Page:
When first proposed the question of how to foster girls’ interest in STEM careers (especially in low-income families) our research began at an early age. Girls are interested in STEM subjects, but there’s a significant decline between middle school and high school graduation. Looking at teen girls’ career interests, their top choice is medicine/healthcare (a STEM field) — a finding that makes sense given they’re also very interested in careers focused on helping people. These same girls are significantly less interested in engineering and computer science, and there’s an opportunity to show girls that tech-oriented careers are helpful to people, too. By creating a low-cost lesson kit that challenges girls to help others through stem, TinkerTroop aims to foster their interest in a multitude of STEM fields.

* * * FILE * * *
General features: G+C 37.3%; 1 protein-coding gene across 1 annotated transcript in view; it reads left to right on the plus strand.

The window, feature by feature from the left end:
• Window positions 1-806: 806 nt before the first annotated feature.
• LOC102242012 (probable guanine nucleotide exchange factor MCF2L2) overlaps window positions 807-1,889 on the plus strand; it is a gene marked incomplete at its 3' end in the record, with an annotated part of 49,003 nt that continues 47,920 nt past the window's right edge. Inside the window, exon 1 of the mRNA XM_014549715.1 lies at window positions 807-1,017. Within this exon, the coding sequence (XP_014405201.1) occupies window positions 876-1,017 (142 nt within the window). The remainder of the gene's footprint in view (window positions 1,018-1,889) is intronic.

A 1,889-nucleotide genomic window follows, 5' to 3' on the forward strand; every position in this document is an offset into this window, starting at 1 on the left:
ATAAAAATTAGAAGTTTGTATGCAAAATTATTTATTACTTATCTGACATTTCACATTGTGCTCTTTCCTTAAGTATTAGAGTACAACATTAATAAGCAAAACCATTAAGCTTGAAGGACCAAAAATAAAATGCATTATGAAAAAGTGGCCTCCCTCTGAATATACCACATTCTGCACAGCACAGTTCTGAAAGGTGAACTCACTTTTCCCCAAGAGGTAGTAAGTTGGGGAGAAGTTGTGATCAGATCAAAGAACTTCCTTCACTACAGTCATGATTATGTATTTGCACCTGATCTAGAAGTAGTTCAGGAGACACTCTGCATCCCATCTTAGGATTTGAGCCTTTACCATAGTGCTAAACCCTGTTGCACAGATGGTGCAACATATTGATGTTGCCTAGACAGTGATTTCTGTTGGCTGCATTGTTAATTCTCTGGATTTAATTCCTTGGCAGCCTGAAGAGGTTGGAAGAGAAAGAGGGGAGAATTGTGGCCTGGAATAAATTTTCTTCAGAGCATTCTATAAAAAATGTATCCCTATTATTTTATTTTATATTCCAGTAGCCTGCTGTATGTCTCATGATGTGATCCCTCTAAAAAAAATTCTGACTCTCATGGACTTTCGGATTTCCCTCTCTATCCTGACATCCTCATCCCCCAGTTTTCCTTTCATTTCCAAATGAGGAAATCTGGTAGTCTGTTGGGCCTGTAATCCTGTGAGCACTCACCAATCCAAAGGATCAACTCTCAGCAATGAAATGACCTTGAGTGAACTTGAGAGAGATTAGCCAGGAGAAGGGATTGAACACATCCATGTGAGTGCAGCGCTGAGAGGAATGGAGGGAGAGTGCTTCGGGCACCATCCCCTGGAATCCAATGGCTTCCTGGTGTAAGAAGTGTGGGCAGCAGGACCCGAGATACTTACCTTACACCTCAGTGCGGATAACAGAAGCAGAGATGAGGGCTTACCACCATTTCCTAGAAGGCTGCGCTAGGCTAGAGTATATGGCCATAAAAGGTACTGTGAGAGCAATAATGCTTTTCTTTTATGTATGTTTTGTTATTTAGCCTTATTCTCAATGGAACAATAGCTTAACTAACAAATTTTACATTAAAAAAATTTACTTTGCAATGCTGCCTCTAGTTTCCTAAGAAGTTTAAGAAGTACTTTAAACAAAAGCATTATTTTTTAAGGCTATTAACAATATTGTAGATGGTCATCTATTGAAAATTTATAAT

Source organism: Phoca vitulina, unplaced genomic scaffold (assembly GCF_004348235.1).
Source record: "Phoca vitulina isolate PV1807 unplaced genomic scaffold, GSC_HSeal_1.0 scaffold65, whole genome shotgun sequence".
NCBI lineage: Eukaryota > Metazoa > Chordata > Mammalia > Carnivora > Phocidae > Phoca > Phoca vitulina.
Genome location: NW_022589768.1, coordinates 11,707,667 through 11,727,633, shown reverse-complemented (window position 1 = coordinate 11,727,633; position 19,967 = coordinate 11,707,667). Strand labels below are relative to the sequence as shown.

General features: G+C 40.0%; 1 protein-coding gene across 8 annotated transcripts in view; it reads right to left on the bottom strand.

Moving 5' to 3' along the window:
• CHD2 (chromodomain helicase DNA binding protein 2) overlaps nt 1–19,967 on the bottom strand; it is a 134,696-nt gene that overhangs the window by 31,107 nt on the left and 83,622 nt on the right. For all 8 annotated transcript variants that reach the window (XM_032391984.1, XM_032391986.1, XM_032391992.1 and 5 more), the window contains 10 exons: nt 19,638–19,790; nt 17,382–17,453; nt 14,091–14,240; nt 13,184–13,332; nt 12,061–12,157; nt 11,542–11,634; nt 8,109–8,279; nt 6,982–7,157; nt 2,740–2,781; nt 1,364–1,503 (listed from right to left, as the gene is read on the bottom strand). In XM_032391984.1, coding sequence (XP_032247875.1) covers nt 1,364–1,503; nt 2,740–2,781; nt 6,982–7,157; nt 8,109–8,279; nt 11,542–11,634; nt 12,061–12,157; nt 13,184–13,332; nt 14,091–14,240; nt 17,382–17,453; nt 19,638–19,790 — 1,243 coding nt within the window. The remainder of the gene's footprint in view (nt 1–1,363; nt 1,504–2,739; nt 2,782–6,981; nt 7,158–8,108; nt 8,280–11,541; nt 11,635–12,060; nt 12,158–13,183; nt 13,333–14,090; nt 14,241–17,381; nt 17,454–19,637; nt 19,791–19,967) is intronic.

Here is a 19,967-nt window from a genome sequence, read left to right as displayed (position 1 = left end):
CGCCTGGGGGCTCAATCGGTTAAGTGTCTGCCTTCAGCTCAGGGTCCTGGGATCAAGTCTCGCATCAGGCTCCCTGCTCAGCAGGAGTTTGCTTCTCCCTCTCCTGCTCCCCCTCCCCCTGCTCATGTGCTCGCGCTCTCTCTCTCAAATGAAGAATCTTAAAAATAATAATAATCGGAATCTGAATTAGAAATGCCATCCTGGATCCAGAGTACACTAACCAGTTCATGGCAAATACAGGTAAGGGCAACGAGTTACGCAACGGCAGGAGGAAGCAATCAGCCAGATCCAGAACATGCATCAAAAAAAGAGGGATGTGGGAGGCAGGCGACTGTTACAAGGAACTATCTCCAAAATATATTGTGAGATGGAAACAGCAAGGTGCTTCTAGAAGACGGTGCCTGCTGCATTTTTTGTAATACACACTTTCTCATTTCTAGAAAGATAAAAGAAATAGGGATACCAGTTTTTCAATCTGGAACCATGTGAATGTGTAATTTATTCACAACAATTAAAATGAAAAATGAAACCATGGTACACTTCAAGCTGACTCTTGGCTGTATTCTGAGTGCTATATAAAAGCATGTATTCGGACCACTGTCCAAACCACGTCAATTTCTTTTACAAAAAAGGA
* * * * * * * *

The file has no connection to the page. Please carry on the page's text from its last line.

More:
To better understand what options middle and high school girls have to explore STEM career fields, we researched TAF Academy in Seattle. This is a charter school that specializes in helping young students (boys and girls) explore how STEM can be applied to the real world.
Through secondary research, we understood that part of the reason that girls' interest in STEM drops off mostly due to their interest in helping others. Certain interest in fields such as veterinary medicine and nursing persist while engineering and computer science diminish. By creating an activity box that can address different STEM fields through projects designed to help others, TinkerTroop aims to retain interest in STEM through middle school and high school.
Final UI and Product Prototype
An accompanying web application assists girls learning TinkerTroop interactive boxes through problem solving videos, exercises, and live assistance.